Prevention: The Future of Migraine Therapy

Stopping a migraine headache before it ever begins is the new focus of treatments.

From the WebMD Archives

Taking a shower hurts. Shaving hurts. Even your hair hurts when you're in the throes of a migraine headache.

Until a few decades ago, people had little more than aspirin to fight the throbbing, debilitating pain of a migraine headache. Then, in the 1980s, researchers developed strong drugs to halt migraine pain once it begins. But those drugs have serious side effects. Some people cannot take them if they are at risk for heart disease or other conditions. Also, if the drugs are not taken within the first hour of migraine headache pain, they don't help much.

These older drugs are still prescribed. But more recently, the approach to taming this lion has made a 360-degree turn. Now, prevention is the focus. It involves disabling a migraine headachebefore the pain ever begins. One method is to take non-migraine drugs daily to help prevent a migraine from starting. The drugs affect brain chemicals or blood vessel inflammation that lead to migraines.

Another is to fine-tune treatment for each patient. The goal is to take fewer drugs, avoid many side effects, and have better control of the beast. For example, you become aware of your pattern of getting a migraine headache, learn what triggers it, and take certain drugs during your own window of vulnerability - that is, the brief window of time you can most benefit from a drug.

Finding Your Migraine's Window of Vulnerability

The FDA is currently reviewing a new migraine drug called Trexima, which combines the migraine drug Imitrex (sumitriptan) and naproxen sodium (a nonsteroidal anti-inflammatory drug) contained in Aleve and other over-the-counter medications. The triptan prevents blood vessels from dilating. This dilating leads to migraine pain; the anti-inflammatory drug prevents release of an inflammation-triggering enzyme, according to product developers.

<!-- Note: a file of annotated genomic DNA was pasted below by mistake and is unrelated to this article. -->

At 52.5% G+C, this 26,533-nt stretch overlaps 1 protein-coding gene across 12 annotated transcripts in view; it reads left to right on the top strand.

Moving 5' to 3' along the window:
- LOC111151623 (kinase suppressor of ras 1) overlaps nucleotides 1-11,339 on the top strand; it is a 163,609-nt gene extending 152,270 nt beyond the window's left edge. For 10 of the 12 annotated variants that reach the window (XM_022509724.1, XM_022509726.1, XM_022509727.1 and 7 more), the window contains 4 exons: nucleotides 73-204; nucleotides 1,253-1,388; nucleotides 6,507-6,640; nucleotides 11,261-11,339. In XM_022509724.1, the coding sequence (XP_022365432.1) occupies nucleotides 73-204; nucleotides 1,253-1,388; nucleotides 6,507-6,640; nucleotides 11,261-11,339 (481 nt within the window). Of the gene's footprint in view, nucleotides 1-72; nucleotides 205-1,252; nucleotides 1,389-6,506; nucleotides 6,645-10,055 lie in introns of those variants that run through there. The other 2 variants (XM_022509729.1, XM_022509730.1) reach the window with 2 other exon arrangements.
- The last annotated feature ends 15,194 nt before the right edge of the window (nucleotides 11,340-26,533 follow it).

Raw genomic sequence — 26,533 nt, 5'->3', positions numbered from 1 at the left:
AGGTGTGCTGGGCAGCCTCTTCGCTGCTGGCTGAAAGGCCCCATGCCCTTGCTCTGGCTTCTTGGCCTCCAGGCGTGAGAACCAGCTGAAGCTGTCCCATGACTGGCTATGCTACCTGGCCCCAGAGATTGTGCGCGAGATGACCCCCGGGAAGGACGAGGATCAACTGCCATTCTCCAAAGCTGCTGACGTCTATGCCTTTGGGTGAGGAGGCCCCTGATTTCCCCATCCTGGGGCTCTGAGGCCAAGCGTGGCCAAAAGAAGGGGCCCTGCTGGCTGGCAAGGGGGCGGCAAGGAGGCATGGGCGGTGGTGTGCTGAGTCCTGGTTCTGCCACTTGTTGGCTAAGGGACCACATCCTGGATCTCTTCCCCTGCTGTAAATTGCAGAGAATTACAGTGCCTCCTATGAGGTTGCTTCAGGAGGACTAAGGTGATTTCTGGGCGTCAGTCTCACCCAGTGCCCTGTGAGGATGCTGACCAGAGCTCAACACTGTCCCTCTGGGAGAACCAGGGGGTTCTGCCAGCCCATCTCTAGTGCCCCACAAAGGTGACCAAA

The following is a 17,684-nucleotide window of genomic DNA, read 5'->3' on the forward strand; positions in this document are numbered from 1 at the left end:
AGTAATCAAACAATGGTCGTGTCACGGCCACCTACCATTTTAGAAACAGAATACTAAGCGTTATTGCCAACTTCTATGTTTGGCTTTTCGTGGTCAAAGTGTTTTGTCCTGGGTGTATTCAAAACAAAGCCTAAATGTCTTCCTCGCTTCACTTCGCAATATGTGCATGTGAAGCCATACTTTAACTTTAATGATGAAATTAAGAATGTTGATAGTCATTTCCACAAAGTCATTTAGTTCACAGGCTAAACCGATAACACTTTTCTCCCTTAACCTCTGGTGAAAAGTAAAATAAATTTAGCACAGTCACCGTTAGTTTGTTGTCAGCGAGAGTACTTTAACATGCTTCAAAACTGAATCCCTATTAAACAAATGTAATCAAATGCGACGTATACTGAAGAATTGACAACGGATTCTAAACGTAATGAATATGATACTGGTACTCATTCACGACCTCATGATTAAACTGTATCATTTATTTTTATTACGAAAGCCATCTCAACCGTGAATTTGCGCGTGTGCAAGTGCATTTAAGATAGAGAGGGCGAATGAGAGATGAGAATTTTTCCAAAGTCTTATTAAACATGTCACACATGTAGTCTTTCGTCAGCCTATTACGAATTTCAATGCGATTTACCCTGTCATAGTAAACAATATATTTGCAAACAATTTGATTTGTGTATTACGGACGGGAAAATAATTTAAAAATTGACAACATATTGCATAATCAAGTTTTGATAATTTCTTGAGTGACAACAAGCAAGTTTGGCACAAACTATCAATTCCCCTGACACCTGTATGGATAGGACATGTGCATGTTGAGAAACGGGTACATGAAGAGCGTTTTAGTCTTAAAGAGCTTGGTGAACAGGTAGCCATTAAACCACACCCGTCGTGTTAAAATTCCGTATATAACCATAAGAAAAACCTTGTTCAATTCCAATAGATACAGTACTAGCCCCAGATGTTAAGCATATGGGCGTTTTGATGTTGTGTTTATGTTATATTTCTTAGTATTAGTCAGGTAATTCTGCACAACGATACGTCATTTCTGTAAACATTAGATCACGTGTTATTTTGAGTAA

Also in the pipeline: A drug that shows promise as both in preventing migraines and in stopping a migraine once one starts, says George R. Nissan, DO, director of research for the Diamond Headache Clinic in Chicago. The drug works by inhibiting a protein released during inflammation, called calcitonin gene-related peptide (CGRP). CGRP is found in high levels in migraine patients.

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"We're looking for migraine drugs that don't have the limitations or side effects of antiseizure or blood-pressure-lowering drugs," Nissan tells WebMD. "CGRP doesn't cause constriction of blood vessels, so there would be fewer worries for patients with heart disease, and fewer limitations on its use. However, it may take years until we see it FDA-approved."